Seroprevalence of blood-borne infections and population sizes estimates in a population of injecting drug users in Croatia

Branko Kolarić, Dinko Stajduhar, Davorin Gajnik, Tomislav Rukavina, Lucas Wiessing
Central European Journal of Public Health 2010, 18 (2): 104-9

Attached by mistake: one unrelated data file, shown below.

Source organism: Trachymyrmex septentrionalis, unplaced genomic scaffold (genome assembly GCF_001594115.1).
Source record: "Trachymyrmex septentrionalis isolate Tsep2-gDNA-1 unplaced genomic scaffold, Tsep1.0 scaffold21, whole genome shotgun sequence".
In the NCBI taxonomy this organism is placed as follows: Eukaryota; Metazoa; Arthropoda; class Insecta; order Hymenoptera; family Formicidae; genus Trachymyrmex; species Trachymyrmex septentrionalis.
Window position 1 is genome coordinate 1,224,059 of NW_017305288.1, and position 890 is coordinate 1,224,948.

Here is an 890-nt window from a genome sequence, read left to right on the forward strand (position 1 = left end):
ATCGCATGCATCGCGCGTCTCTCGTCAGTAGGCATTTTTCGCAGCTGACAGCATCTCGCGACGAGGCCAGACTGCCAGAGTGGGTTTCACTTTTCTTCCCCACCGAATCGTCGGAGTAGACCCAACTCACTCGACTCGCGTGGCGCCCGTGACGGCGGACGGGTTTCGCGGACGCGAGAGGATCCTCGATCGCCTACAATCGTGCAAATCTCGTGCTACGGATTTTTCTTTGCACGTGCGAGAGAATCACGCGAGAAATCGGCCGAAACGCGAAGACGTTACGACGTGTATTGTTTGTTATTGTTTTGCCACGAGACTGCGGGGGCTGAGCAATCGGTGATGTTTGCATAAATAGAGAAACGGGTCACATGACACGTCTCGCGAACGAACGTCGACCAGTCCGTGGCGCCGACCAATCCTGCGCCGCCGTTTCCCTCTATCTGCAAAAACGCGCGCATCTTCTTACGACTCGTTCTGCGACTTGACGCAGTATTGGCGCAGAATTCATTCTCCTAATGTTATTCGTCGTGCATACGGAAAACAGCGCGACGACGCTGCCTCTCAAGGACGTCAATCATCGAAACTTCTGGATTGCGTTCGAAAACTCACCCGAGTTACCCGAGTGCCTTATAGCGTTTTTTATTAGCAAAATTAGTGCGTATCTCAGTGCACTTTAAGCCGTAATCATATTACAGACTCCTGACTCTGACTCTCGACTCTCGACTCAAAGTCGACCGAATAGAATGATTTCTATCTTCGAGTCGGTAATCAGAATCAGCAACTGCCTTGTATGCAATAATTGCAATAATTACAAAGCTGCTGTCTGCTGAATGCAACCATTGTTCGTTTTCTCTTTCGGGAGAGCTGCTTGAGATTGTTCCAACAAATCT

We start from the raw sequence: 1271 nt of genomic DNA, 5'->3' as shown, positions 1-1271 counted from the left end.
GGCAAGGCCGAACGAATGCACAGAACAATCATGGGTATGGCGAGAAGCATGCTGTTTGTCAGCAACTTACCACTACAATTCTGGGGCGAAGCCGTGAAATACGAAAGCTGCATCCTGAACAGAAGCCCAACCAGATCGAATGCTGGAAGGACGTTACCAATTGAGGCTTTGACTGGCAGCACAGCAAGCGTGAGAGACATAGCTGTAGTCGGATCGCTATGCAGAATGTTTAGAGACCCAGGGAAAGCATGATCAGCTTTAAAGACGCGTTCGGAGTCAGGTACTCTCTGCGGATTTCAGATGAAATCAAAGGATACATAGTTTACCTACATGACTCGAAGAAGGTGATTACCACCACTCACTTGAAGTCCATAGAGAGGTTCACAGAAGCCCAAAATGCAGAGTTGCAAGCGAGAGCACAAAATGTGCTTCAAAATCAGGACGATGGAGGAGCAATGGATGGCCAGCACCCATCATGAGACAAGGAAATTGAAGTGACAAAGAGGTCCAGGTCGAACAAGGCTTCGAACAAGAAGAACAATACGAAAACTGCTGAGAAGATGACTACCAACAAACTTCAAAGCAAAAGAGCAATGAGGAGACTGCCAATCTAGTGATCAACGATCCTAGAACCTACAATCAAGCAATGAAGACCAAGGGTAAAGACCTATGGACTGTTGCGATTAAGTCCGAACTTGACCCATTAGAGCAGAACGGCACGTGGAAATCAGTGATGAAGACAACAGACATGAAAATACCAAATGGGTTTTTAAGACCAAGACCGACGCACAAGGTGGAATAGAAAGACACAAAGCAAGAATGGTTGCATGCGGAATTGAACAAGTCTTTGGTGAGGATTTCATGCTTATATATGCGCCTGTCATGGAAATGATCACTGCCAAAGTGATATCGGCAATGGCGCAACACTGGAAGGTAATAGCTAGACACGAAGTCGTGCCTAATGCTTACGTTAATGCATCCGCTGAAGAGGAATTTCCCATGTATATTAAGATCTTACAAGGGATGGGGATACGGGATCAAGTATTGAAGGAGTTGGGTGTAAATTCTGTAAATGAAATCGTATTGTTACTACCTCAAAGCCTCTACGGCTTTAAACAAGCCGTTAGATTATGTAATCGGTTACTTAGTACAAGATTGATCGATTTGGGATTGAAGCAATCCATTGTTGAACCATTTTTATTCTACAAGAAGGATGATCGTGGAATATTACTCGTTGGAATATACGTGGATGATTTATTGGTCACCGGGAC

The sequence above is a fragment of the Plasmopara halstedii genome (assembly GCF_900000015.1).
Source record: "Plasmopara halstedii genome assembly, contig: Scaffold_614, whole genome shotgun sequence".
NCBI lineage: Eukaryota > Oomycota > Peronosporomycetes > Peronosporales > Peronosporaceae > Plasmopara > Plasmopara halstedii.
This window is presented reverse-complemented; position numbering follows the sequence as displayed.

Similar to some other Central European countries, Croatia has low HIV prevalence among injecting drug users (IDUs) but high hepatitis C (HCV) prevalence. This may indicate different patterns of risk behaviour in this region than in other parts of Europe. The main objectives of this study were to assess the seroprevalence of HIV and hepatitis B and C and related risk factors among IDUs in the three largest Croatian cities (Zagreb, Split, Rijeka) and within the national prison system, as well as to apply a multiplier-method population size estimation of IDUs in Zagreb, Split and Rijeka. Recruitment sites were selected in collaboration with the local public health institutes, NGOs, Centers for treatment municipalities and the judiciary system. Participants were recruited during September and October 2007. Trained peer-recruiters were used to recruit IDU participants at treatment and harm reduction centres as well as pre-identified social, commercial and street based venues. Participants completed the study questionnaire and provided venous blood samples for HIV, hepatitis B and hepatitis C testing. The study included 601 participants, of whom 121 were recruited in Split, 130 in Zagreb, 150 in Rijeka and 200 in the prison system. The prevalence of positive anti-HCV tests was 65% in Split, 51% in Zagreb, 29% in Rijeka and 44% in the prisons. The prevalence of anti-HBcAg was 31% in Split, 13% in Zagreb, 9% in Rijeka and 24% in prison. No case of HIV infection was found. The estimated IDUs population sizes were 2,805 for Zagreb area, 3,347 for Split and 1,370 for Rijeka area, however confidence intervals were very large, indicating the need for larger samples. A high frequency of positive markers on hepatitis B virus and C virus in the population of injecting drug users in Croatia has been confirmed with this research, as well as a low prevalence of HIV infection. This may be related to relatively low levels of injecting risk behaviour and injecting frequency although it is not possible to make strong conclusions on risk behaviour, as participants were mostly recruited in harm reduction programmes. This research should be followed by targeted activities for reducing risks of infectious diseases among injecting drug users in the Republic of Croatia and future research at the national level.

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